Douglas County administrative offices are located at 100 Third Street, Castle Rock, CO 80104; phone: 303‑860‑7400.
Douglas County is located in a natural corridor between the high plains and the foothills of the Rocky Mountains. The area was ideal for early Native Americans seeking food sources. Shielded from heavy whiter storms and away from the hot dry plains, there was abundant game for the nomadic peoples. The Cheyenne and Arapaho hunted buffalo and used the pine for lodges. Connecting routes to the Santa Fe and the Oregon trails ran through this area. In 1858, the William Green Russell Company discovered gold along the Cherokee Trail, five miles south of Franktown, and "Pike's Peak Gold Rush" was underway. The Colorado Territorial Sessions established seventeen counties, including Douglas, named after Stephen A. Douglas in 1861. A large number of white settlers came seeking gold. Some continued on to the mountains for the "mother lode". Others settled and started businesses or cultivated the land opened up in the 1862 Homestead Act. In the late 1860's the railroads were quickly supplanting Anglo use of the trails. By 1868, the Union Pacific reached Cheyenne, Wyoming, and wagon travelers re-oriented themselves into a north-south direction to take advantage of the railroad and establishing the front range travel corridor. In this corridor midway between Denver and Colorado Springs, Douglas County developed an economic base in agriculture and ranching during the 1870's-1890's.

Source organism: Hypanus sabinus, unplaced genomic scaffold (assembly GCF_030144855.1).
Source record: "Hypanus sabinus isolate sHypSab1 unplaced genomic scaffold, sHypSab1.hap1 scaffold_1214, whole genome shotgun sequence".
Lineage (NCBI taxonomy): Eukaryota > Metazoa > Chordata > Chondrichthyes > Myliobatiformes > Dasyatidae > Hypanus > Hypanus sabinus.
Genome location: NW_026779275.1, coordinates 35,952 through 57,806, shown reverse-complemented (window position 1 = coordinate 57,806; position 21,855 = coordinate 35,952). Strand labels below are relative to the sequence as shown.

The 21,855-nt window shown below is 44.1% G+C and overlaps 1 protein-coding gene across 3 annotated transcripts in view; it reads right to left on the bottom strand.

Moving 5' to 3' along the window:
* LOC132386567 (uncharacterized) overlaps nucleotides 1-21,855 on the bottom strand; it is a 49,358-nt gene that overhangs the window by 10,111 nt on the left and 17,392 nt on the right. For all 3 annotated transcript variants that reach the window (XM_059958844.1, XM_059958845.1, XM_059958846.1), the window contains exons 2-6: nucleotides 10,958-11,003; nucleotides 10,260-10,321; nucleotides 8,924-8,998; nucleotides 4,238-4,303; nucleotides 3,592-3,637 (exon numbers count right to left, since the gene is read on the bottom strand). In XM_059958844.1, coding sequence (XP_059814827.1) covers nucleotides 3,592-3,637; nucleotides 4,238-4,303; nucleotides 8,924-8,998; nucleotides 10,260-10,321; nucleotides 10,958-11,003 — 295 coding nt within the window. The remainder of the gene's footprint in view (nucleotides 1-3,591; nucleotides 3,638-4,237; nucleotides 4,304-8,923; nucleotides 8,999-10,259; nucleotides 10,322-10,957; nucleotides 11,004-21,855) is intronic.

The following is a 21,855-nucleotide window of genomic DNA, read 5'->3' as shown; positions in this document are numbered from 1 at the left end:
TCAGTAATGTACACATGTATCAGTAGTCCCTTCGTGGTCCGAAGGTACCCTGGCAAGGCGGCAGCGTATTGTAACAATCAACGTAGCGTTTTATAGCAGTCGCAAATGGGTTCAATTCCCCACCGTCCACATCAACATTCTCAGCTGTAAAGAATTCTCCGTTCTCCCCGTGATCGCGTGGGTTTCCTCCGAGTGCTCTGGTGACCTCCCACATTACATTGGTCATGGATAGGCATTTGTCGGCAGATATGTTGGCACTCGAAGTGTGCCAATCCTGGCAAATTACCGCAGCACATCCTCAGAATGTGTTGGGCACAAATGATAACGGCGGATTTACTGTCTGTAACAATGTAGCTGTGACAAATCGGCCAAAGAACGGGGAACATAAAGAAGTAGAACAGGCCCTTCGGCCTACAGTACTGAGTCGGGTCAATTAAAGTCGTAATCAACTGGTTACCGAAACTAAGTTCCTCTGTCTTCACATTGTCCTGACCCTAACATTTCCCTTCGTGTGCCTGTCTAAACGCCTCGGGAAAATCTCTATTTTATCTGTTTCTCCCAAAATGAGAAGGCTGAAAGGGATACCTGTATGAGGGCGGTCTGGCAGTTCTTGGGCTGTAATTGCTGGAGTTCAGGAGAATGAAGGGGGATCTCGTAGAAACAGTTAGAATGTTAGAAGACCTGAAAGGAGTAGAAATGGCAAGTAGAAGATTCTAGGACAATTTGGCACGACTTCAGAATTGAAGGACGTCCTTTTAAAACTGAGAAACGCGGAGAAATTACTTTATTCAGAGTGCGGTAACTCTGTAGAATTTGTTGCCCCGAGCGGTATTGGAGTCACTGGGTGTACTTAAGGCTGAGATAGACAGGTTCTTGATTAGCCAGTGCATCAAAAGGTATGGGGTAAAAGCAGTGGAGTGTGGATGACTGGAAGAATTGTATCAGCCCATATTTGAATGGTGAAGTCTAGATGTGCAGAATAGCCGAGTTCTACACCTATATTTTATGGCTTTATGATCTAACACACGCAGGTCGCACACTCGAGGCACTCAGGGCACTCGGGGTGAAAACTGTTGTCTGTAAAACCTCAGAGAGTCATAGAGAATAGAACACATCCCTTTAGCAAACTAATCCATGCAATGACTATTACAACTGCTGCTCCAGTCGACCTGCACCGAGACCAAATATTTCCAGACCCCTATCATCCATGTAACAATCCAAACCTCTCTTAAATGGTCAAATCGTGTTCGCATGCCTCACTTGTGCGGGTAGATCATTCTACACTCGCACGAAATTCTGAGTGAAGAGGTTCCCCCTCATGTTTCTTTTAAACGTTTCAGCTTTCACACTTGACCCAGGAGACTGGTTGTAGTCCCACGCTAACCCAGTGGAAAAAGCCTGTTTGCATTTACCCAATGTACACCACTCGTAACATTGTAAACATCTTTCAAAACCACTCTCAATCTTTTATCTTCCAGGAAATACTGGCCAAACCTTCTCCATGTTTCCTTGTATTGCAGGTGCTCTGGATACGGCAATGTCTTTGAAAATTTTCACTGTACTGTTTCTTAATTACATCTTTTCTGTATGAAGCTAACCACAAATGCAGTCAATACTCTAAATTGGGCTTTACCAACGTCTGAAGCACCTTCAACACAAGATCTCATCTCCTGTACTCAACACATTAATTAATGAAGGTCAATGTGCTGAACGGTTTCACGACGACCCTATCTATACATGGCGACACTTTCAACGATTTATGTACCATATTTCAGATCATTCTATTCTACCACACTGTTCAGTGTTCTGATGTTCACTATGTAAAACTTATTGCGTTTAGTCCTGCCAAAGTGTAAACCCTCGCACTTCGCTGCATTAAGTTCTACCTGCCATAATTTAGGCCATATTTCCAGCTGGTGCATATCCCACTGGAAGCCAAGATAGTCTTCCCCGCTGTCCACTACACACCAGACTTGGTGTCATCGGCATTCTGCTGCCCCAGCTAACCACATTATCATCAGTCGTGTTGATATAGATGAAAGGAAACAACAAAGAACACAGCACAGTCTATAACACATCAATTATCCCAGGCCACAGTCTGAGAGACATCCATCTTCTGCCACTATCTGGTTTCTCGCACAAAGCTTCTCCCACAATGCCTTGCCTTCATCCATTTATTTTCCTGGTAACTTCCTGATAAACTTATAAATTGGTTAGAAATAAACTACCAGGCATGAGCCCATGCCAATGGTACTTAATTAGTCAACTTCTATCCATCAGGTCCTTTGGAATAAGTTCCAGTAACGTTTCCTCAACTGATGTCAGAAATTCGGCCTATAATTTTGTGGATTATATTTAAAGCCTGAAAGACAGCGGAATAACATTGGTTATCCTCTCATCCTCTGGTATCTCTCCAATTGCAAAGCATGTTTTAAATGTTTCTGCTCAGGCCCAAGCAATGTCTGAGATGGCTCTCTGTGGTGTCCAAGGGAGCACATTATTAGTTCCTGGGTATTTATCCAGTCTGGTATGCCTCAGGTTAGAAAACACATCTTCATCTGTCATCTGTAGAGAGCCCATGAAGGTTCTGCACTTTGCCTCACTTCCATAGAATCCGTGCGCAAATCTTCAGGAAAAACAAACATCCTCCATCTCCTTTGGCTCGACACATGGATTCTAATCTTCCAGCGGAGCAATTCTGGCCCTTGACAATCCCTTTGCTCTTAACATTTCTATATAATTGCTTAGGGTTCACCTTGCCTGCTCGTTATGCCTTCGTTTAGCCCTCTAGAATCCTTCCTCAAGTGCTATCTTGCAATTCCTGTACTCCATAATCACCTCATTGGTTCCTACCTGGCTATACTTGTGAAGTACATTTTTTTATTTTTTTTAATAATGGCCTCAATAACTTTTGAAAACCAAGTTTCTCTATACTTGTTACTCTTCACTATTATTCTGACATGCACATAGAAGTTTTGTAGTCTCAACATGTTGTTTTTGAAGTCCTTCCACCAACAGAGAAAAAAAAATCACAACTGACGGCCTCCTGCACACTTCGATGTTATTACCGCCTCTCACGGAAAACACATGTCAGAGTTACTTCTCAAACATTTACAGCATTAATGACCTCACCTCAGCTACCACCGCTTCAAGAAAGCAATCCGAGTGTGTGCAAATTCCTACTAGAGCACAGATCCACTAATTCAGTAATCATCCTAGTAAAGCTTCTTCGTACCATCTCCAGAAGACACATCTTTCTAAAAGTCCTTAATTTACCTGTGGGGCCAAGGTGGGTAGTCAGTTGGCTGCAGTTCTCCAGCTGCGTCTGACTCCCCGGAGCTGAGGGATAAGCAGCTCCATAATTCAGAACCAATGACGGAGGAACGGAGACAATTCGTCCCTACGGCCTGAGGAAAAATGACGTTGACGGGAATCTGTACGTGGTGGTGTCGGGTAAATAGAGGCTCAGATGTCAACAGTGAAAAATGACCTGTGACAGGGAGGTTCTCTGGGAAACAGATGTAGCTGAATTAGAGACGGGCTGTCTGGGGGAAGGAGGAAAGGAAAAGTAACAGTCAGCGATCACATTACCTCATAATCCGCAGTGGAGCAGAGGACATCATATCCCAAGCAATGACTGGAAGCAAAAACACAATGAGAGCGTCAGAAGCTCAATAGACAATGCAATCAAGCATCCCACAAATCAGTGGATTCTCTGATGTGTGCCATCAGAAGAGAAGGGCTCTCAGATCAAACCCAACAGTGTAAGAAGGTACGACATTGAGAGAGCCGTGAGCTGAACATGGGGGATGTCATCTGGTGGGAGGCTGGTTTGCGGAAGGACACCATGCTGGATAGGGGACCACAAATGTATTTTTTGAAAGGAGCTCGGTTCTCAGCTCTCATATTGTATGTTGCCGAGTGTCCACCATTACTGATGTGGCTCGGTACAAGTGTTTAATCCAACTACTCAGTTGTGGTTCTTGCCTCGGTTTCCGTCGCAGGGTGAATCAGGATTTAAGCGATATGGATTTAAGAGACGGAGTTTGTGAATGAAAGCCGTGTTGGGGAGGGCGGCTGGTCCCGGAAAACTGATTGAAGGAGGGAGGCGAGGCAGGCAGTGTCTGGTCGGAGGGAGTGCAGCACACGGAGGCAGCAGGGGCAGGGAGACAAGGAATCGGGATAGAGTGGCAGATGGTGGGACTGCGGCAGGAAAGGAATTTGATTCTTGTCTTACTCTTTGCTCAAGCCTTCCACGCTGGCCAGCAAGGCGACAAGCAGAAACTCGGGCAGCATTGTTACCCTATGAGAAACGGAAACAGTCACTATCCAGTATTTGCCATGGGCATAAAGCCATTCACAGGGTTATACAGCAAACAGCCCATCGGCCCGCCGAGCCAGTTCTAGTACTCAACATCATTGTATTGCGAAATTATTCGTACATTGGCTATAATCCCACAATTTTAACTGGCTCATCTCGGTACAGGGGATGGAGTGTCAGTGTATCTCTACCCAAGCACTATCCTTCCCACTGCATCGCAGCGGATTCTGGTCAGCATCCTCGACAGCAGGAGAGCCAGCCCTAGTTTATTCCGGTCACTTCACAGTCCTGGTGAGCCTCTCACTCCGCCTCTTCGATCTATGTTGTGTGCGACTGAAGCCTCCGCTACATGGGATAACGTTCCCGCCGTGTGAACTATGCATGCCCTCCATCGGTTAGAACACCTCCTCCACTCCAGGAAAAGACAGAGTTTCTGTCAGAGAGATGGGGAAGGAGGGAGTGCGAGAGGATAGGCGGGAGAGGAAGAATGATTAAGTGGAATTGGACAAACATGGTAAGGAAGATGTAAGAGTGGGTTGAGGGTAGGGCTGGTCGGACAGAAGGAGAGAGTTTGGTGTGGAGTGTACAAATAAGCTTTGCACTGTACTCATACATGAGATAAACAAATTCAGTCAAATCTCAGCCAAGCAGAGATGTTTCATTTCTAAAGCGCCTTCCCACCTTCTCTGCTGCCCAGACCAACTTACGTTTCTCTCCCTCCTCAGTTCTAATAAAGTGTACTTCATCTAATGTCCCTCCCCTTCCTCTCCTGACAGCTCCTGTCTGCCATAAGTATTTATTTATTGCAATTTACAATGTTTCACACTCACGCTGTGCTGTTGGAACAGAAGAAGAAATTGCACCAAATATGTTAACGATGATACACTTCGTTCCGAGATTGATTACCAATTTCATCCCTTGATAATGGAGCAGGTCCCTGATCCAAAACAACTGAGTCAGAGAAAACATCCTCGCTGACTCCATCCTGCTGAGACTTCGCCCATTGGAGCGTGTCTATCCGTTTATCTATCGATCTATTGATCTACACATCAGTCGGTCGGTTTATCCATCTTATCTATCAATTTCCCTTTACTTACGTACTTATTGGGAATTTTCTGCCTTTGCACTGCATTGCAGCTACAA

The picture of Douglas County in 1900 was essentially that of a dairy county, and its population of approximately 3,500 in a 1,200 square mile area engaged primarily in live stock, dairy and agricultural interests. The rolling topography comprised of a myriad of small valleys, gulches, and hills was well suited for grazing, and there were about 15,000 cattle and 2,500 milk cows. Agricultural crops included grain, potatoes, and alfalfa. The region also had a moderately strong timber business and supplied Denver to the north and Colorado Springs to the south with lumber needed for construction.
† Nancy R. Lyons, Preservation Consultant, Preservation Partnership, Denver, Keystone Hotel, Douglas County, CO, nomination document, 1997, National Park Service, National Register of Historic Places, Washington, D.C.